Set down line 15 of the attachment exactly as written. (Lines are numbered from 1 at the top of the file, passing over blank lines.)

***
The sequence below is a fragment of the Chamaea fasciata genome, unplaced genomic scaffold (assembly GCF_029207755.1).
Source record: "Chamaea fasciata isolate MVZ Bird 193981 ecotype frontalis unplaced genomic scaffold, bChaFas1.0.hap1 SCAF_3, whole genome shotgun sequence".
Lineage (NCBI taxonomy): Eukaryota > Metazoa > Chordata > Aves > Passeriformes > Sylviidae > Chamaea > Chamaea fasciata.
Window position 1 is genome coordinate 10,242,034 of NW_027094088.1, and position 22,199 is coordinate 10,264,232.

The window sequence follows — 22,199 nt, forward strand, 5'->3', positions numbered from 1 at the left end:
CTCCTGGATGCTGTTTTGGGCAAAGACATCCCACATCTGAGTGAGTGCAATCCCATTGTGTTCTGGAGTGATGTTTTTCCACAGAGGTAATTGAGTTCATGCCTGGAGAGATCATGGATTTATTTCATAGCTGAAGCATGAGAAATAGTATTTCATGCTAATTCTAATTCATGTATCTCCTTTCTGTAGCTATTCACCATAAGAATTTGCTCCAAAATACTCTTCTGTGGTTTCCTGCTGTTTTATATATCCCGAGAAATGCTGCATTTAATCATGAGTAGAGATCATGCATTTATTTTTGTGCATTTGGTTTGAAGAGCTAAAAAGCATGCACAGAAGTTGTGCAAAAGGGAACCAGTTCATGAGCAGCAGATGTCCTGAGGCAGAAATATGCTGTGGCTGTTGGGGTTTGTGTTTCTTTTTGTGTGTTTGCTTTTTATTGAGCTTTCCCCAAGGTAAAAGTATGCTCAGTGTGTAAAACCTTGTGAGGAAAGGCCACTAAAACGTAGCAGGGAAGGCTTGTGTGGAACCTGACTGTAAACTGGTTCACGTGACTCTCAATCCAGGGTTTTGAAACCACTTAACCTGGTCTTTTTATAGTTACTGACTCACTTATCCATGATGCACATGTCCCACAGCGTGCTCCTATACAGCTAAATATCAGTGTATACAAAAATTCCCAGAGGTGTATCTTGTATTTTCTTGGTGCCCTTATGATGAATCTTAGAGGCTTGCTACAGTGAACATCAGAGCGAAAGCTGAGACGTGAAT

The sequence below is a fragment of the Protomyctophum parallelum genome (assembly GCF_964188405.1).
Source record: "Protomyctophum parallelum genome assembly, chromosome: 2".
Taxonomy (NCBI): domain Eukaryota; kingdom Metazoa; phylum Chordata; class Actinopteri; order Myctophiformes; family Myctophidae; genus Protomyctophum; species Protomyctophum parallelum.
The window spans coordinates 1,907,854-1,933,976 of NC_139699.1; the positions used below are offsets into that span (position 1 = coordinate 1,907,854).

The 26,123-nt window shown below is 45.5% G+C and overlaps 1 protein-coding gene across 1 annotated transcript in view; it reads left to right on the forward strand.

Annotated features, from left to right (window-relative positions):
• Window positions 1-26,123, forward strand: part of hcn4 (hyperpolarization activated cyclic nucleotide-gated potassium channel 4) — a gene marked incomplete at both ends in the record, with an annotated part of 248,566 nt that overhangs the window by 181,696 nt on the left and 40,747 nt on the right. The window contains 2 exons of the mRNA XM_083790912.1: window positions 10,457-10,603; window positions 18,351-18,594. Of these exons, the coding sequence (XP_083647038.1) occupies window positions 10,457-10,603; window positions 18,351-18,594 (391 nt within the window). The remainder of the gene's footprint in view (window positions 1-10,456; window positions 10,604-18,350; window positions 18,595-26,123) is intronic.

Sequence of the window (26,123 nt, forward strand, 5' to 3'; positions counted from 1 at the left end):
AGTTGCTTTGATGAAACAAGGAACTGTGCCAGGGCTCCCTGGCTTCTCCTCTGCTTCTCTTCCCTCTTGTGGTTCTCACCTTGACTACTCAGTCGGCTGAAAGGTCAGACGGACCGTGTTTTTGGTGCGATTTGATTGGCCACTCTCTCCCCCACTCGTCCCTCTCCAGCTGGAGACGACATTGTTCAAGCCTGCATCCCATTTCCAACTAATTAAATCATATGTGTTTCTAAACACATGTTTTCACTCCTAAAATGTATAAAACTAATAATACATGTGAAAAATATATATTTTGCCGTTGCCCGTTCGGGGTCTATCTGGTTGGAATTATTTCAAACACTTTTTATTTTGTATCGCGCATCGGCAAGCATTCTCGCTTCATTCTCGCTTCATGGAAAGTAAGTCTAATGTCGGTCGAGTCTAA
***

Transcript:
AGTTGCTTTGATGAAACAAGGAACTGTGCCAGGGCTCCCTGGCTTCTCCTCTGCTTCTCTTCCCTCTTGTGGTTCTCACCTTGACTACTCAGTCGGCTGAAAGGTCAGACGGACCGTGTTTTTGGTGCGATTTGATTGGCCACTCTCTCCCCCACTCGTCCCTCTCCAGCTGGAGACGACATTGTTCAAGCCTGCATCCCATTTCCAACTAATTAAATCATATGTGTTTCTAAACACATGTTTTCACTCCTAAAATGTATAAAACTAATAATACATGTGAAAAATATATATTTTGCCGTTGCCCGTTCGGGGTCTATCTGGTTGGAATTATTTCAAACACTTTTTATTTTGTATCGCGCATCGGCAAGCATTCTCGCTTCATTCTCGCTTCATGGAAAGTAAGTCTAATGTCGGTCGAGTCTAA